Friday, 23 November 2007

Science, Cricket, Fitness and Psychology

Do you need to be fit to play cricket? Do the best batsmen in the world really have the ability to predict the type of ball they will receive before it even arrives? And is cricket really more of a mental game than a physical one?

These are the questions that we are tackling this week on Mr Science. We have discussed them in previous issues, but this week we are talking to the experts.

In this rather longer episode, we talk to Dr Rob Duffield from the School of Human Movement at Charles Sturt University who has found that indeed you really do not need to be as physically fit to play cricket as you do other sports such as football. We also have a chat about the direction of research with regards to sport and cricket in particular, and how scientific endeavour is reforming the way cricketers train and prepare for games.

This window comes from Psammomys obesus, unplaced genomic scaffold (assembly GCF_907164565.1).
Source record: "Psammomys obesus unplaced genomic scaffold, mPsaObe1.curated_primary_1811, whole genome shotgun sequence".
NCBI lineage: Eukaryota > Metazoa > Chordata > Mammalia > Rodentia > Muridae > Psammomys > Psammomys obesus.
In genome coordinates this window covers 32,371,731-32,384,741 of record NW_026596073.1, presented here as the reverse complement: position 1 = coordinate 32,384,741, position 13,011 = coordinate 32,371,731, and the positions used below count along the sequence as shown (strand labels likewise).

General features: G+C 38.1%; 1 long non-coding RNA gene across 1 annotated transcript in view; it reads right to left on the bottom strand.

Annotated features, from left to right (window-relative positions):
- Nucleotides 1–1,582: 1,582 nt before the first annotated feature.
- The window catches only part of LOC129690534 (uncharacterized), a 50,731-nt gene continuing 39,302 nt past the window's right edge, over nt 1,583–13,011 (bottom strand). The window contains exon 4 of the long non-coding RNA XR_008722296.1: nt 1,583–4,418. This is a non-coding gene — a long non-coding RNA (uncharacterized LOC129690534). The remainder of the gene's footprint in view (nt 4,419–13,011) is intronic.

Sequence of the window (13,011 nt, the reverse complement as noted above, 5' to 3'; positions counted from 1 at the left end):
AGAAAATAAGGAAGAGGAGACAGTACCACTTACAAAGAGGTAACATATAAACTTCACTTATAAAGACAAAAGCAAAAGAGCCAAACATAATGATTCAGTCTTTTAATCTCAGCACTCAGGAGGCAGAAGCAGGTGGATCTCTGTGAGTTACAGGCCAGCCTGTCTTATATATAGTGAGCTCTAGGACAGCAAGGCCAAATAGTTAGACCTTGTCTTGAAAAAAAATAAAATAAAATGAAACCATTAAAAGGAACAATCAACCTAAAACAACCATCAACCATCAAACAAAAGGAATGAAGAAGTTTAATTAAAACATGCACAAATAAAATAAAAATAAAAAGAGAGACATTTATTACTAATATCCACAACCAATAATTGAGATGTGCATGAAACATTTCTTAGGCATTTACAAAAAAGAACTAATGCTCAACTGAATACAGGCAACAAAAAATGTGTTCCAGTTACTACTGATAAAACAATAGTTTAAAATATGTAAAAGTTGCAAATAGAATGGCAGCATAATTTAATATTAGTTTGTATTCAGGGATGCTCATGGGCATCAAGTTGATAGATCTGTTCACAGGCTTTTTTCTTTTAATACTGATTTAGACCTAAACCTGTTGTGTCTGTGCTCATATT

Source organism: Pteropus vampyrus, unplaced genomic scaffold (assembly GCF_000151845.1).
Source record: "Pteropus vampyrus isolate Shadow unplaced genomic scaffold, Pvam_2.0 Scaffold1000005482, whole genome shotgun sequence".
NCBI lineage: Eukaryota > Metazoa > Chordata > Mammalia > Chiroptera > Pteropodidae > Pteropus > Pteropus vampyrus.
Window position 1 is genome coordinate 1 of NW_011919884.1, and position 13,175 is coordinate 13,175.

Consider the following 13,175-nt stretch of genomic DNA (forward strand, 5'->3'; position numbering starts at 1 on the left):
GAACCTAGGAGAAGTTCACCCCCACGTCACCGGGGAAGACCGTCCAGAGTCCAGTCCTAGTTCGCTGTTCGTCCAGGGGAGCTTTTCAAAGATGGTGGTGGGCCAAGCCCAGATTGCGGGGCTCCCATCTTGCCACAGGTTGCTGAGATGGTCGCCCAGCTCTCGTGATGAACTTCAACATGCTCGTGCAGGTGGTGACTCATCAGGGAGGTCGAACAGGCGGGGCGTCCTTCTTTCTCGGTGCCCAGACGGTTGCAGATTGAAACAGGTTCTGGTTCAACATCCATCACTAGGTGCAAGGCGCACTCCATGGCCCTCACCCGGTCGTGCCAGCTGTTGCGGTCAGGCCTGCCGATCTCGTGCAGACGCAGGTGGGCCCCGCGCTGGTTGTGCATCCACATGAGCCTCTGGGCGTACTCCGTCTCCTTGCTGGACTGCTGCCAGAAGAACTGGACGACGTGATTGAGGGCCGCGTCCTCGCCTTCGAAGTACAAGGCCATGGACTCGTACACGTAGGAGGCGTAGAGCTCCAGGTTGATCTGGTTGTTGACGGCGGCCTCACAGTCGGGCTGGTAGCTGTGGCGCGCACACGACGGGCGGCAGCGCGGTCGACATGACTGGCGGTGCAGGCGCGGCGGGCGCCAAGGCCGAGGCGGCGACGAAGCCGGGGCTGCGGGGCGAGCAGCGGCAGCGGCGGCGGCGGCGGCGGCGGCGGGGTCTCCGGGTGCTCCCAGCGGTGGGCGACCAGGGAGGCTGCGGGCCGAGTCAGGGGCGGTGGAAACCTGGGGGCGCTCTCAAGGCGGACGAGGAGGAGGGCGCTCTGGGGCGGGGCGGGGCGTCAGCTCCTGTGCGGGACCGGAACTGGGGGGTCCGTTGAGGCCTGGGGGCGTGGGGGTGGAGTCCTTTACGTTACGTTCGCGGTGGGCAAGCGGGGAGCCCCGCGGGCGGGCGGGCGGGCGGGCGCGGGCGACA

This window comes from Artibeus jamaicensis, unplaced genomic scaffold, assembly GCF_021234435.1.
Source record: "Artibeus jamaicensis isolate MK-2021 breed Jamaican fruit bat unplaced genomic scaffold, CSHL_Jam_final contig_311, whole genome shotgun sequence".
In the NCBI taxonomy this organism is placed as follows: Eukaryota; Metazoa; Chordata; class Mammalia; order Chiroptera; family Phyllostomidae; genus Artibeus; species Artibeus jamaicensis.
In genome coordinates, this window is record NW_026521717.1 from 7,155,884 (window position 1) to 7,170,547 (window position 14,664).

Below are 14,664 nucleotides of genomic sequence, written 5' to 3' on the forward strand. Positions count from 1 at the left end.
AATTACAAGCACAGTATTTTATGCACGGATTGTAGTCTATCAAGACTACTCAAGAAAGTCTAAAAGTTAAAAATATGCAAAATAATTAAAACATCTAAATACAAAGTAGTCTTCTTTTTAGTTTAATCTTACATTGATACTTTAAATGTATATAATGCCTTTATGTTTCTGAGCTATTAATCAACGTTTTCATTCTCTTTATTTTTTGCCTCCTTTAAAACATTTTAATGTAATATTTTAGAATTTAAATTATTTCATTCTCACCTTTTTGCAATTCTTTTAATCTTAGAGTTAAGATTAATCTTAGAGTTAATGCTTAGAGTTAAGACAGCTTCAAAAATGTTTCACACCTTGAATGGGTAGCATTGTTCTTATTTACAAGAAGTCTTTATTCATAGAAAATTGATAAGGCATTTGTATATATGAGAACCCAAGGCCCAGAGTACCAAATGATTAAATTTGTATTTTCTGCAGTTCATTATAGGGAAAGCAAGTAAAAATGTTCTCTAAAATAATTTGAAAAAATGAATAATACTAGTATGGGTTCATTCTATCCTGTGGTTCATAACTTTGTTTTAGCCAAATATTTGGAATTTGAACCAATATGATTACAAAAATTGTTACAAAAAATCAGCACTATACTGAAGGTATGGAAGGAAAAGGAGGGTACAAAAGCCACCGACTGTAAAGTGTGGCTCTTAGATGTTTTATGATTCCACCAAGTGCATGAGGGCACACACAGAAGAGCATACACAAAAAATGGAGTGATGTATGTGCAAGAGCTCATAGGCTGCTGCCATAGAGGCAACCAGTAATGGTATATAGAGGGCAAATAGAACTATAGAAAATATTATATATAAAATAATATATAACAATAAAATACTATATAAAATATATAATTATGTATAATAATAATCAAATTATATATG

We chat to
Dr Allistair McRobert from Liverpool John Moores University who's work has shown that the best batsmen can predict to some extent where a bowler will bowl. This work also encompasses a look into the subconscious mental game of cricket and how the most successful players are more mentally prepared for the top level than lesser players.

Finally, I discuss the role of psychology in cricket and the various measures that are being put in place to look after the cricketer's brain.

I also wrote this up and some of it appeared in the Canberra Times - click here for a pdf of the article. I also wrote something for All Out Cricket but that article is not online, so you'll just have to go to the UK and buy it!

Listen to this show here

1 comment:

  1. Cricket can be extremely mental I think. I read how TIME said its the game with one of the longest stretches of nothing doin', and yet its players are known to commit suicide over game-related matters.
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